If you are contemplating getting started on 630m, listening for NDBs  is an excellent way to test out your receive capabilities as there are several NDBs located near this part of the spectrum.

You need not be an ndblist member to participate in the CLEs and all reports, no matter how small, are of much value to the organizers. 

'First-time' logs are always VERY welcome!

Reports may be sent to the ndblist or e-mailed to either myself or CLE co-ordinator, Brian Keyte (G3SIA), whose address appears above.

Please ... give the CLE a try ... then let us know what NDB's can be heard from your location! Your report can then be added to the worldwide database to help keep it up-to-date.

Good hunting!


Steve McDonald, VE7SL, is a regular contributor to AmateurRadio.com and writes from British Columbia, Canada. Contact him at [email protected].

Chameleon CHA P Loop 2.0 antenna 20% discount!!

Carl from Chameleon antenna left a message on my blog offering a 20% discount to their CHA P Loop  2.0 antenna  for my blog readers and it's available until the end of July!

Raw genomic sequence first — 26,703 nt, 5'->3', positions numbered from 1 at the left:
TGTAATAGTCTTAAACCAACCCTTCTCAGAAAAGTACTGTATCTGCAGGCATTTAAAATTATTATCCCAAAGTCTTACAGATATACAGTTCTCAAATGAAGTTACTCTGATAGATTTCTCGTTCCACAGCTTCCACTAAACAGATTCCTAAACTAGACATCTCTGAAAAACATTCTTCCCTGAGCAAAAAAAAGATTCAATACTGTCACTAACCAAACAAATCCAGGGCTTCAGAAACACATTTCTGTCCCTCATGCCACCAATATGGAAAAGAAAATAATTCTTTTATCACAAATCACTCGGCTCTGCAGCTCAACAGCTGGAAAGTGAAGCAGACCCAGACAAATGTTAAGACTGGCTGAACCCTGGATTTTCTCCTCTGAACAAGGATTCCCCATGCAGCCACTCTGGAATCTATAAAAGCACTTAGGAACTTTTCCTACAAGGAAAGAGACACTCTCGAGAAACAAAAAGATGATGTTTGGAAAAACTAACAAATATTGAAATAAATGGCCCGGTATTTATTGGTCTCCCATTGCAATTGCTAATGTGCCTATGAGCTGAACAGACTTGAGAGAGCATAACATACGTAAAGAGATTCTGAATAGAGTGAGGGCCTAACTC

Below is the comment:

I've added the information to our website and also added a CHA P-LOOP 2.0 20% OFF discount for your readers, at the link below. The discount will be applied at the check out. The discount is valid until the end of July 2017.

https://chameleonantenna.cartloom.com/product/cha-p-loop-2-0

Cheers,

Carl

This is a new and improved version over the one that I have been using. The up to date spec's of this antenna can be found here. This is very generous of Carl and if you have ever been considering a portable Mag Loop antenna this is a great find.